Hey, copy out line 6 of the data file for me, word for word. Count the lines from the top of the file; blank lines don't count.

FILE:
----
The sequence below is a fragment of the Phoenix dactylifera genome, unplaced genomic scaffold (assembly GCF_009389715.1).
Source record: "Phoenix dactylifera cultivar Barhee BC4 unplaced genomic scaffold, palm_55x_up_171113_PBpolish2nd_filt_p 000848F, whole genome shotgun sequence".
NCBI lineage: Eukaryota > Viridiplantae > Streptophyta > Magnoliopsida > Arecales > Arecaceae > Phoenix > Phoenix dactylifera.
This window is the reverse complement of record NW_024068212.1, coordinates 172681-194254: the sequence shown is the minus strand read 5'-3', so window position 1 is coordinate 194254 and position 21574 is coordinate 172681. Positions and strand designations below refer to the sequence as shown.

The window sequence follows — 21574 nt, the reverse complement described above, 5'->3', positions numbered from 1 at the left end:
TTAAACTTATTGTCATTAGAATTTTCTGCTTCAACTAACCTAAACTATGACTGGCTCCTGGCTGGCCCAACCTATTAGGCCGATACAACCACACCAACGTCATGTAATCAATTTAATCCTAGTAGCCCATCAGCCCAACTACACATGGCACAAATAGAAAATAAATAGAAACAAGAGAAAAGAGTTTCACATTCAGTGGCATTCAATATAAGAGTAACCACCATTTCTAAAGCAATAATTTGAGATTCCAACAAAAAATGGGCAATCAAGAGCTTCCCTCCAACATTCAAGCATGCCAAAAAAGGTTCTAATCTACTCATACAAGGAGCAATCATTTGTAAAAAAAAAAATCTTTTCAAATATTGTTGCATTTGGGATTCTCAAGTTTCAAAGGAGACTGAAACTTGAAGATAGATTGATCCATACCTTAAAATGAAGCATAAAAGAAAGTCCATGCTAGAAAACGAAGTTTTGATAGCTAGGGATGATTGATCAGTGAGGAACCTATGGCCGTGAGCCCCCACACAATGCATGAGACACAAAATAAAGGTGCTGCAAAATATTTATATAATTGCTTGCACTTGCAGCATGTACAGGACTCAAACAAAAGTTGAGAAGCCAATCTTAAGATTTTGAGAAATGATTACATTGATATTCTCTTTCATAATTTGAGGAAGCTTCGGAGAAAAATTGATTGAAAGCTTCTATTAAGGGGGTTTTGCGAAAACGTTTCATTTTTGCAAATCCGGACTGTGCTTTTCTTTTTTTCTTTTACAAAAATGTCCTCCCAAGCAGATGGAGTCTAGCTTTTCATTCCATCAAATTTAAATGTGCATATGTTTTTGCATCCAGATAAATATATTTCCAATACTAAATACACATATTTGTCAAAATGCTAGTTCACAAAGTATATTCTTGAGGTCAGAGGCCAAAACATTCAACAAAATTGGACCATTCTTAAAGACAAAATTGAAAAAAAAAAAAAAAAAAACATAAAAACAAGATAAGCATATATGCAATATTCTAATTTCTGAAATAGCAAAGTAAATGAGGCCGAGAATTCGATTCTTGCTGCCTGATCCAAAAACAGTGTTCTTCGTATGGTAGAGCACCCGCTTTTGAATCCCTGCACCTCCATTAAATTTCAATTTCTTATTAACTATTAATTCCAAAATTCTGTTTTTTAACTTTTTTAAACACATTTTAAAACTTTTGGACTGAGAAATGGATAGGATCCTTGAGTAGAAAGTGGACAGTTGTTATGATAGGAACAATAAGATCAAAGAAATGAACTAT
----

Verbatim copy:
TTAAACTTATTGTCATTAGAATTTTCTGCTTCAACTAACCTAAACTATGACTGGCTCCTGGCTGGCCCAACCTATTAGGCCGATACAACCACACCAACGTCATGTAATCAATTTAATCCTAGTAGCCCATCAGCCCAACTACACATGGCACAAATAGAAAATAAATAGAAACAAGAGAAAAGAGTTTCACATTCAGTGGCATTCAATATAAGAGTAACCACCATTTCTAAAGCAATAATTTGAGATTCCAACAAAAAATGGGCAATCAAGAGCTTCCCTCCAACATTCAAGCATGCCAAAAAAGGTTCTAATCTACTCATACAAGGAGCAATCATTTGTAAAAAAAAAAATCTTTTCAAATATTGTTGCATTTGGGATTCTCAAGTTTCAAAGGAGACTGAAACTTGAAGATAGATTGATCCATACCTTAAAATGAAGCATAAAAGAAAGTCCATGCTAGAAAACGAAGTTTTGATAGCTAGGGATGATTGATCAGTGAGGAACCTATGGCCGTGAGCCCCCACACAATGCATGAGACACAAAATAAAGGTGCTGCAAAATATTTATATAATTGCTTGCACTTGCAGCATGTACAGGACTCAAACAAAAGTTGAGAAGCCAATCTTAAGATTTTGAGAAATGATTACATTGATATTCTCTTTCATAATTTGAGGAAGCTTCGGAGAAAAATTGATTGAAAGCTTCTATTAAGGGGGTTTTGCGAAAACGTTTCATTTTTGCAAATCCGGACTGTGCTTTTCTTTTTTTCTTTTACAAAAATGTCCTCCCAAGCAGATGGAGTCTAGCTTTTCATTCCATCAAATTTAAATGTGCATATGTTTTTGCATCCAGATAAATATATTTCCAATACTAAATACACATATTTGTCAAAATGCTAGTTCACAAAGTATATTCTTGAGGTCAGAGGCCAAAACATTCAACAAAATTGGACCATTCTTAAAGACAAAATTGAAAAAAAAAAAAAAAAAAACATAAAAACAAGATAAGCATATATGCAATATTCTAATTTCTGAAATAGCAAAGTAAATGAGGCCGAGAATTCGATTCTTGCTGCCTGATCCAAAAACAGTGTTCTTCGTATGGTAGAGCACCCGCTTTTGAATCCCTGCACCTCCATTAAATTTCAATTTCTTATTAACTATTAATTCCAAAATTCTGTTTTTTAACTTTTTTAAACACATTTTAAAACTTTTGGACTGAGAAATGGATAGGATCCTTGAGTAGAAAGTGGACAGTTGTTATGATAGGAACAATAAGATCAAAGAAATGAACTAT